An Interview with David Patterson

January 19, 2011 | Leave a Comment

How long have you been doing this?
Well, if you mean in any capacity, I could say since 1970. Working professionally part-time would be 1973. And working full-time: 1976. But, y’know I’ve always noticed that the “How long?” question is what people will ask, rarely is it “How many?” So if a person has worked at some other job and tuned 10 pianos a year for 40 years — big deal. That’s not much experience. I surpassed 30,000 servicings in 2006. That’s more important than the 40 years I’ve been doing it.

So you’re saying that the value relates to the experience?
Ya. Hey, I do a bit of brain surgery on the side, but do you want me working on your children?

How did you learn to tune pianos?
You realise these are all the same questions we get all day.[laughs]

Well, you should get the answer right, then, shouldn,t you?
Ya. Me learning piano technology: I credit the Guild organizations, with their great teaching and testing environment. A lot of tremendous volunteers in these Guilds allowed me to be self-taught, and do what I do. The Piano Technicians Guild is international. They’ve gotta lot of classes, seminars, conventions – as well as an award-winning monthly Journal and local chapter meetings. Our chapter hosted the annual convention in Toronto and had 1200 attendees – the most ever.

So what is a Registered Technician?
Once a person passes all three examination segments, they get the designation RPT, which is Registered Piano Technician. I’m a 25-year RPT member.

And are you pretty active in these Guilds?
Well, wait a minute. Remember I said there are four. There’s the Ontario Guild [OGPT], the Canadian Association [CAPT], and the Master Piano Technicians [MPT]. And in the past I have been very, very active. Lately, I’m not proud to say, I have not been contributing.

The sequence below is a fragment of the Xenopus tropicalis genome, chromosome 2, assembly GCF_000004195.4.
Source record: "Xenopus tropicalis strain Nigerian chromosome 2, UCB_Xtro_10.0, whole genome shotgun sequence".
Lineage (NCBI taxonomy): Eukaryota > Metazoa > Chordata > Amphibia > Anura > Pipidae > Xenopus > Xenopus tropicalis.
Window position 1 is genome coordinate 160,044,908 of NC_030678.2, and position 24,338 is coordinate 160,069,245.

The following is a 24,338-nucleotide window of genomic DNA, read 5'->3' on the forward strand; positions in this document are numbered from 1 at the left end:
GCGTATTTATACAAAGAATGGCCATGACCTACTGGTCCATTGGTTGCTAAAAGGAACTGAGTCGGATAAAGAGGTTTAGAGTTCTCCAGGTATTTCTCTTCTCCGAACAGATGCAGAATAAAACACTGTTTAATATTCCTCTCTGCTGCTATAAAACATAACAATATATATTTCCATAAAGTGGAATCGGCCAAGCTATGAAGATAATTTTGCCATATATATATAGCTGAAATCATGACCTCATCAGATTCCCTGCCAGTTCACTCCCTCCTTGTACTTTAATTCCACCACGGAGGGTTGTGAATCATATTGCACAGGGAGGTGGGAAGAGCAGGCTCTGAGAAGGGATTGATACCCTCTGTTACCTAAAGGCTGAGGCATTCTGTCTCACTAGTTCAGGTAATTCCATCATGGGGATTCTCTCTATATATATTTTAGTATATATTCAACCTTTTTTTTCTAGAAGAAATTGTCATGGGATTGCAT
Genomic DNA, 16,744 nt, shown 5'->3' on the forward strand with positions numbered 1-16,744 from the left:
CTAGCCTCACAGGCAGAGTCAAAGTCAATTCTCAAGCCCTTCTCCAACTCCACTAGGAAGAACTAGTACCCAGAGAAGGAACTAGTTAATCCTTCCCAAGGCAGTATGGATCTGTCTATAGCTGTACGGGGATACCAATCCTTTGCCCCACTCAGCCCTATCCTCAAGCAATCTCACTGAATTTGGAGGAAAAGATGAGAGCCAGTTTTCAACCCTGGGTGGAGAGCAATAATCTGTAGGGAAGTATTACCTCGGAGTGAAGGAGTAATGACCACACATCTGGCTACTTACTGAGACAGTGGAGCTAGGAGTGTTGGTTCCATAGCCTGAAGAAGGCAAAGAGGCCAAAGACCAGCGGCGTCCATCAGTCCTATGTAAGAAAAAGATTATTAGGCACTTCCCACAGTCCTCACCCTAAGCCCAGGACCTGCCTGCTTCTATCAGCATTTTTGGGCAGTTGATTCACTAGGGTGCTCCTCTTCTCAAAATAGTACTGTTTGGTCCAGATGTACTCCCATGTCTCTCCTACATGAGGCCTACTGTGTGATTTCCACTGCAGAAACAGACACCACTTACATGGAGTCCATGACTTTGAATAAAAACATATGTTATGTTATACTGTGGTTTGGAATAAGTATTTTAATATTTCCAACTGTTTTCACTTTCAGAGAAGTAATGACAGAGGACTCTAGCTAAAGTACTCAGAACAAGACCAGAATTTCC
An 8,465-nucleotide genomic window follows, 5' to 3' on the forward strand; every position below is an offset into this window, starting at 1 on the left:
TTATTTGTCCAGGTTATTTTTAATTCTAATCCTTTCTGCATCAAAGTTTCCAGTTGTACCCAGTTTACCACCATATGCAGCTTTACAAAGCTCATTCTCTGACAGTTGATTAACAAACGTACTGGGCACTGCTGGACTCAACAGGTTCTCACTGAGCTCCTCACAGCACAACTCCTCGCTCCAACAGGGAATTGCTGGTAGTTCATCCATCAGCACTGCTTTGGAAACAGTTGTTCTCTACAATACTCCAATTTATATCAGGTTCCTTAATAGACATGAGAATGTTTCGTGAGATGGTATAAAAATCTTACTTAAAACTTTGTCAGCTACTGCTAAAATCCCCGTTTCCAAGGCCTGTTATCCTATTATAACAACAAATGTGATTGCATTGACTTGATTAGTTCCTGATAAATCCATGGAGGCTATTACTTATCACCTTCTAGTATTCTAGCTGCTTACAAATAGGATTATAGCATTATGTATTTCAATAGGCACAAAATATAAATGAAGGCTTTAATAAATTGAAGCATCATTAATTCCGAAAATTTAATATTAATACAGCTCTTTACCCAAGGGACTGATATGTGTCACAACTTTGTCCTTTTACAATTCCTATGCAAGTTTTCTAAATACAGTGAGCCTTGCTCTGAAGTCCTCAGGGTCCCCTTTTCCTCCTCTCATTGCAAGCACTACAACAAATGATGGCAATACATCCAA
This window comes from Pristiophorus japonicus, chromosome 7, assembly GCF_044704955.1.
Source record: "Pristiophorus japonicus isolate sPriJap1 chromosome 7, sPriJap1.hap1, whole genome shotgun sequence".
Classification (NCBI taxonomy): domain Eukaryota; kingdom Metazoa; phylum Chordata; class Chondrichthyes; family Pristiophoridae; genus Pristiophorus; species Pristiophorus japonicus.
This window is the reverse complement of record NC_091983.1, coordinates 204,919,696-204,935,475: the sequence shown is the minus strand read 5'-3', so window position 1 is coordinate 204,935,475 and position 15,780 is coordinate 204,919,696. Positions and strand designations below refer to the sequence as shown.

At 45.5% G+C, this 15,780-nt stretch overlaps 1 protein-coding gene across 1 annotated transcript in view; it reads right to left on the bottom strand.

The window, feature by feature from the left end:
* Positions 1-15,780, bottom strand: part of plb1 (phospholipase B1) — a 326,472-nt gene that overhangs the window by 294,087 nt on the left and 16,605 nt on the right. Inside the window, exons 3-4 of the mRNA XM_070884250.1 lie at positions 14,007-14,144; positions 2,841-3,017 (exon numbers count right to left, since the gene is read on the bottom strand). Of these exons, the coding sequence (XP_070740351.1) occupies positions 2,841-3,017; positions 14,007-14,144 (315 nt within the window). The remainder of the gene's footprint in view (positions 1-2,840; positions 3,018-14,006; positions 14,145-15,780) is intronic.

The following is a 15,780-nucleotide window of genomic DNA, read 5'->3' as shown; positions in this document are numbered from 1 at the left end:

No classes, either?
Y’know, I went to over a thousand seminars, including local non-technical-skill types of self-improvement classes. But that was all more than ten years ago. Like I said, it’s embarassing. No classes, no teaching, no running for office, no writing articles. Of course, I do keep up on the written material.

What happened?
Too many Guilds? [laughs] Look, Jim…. [pauses] Well, there’s no alibi for anybody being non-involved in their professional community, or any community. Certainly my family now consumes resources of time and energy, but it’s indefensible to have a habit of not contributing. I hope someday the enthusiasm will be back.

What about your tuning and rebuilding? Do you have a first love in your work?
Not really. I like the regulating; I like being in so many diverse households during the service calls. I love the rebuilding.

What’s your favourite piano?
Like most people, I like the incredibly expensive ones the best.

Do you play as well?
Yes, I do – strictly as a hobby.

Now, you told me you’ve been using variable rates for over ten years. What is that?
I guess that’s our company trying to move away from the traditional “How much for a tuning?” type of approach. On any given week’s rate, we factor in our own schedule & availability, time of day or day of the week they want, season, whether they are way out of the GTA — even fuel rates.

But what about your repeat clients?
Well, they get fixed rates. And reduced rates. They are committed to us and support us year-round, and we give a tremendous value. Piano owners can be fantastic types of clients to look after, y’know.

Leave a Reply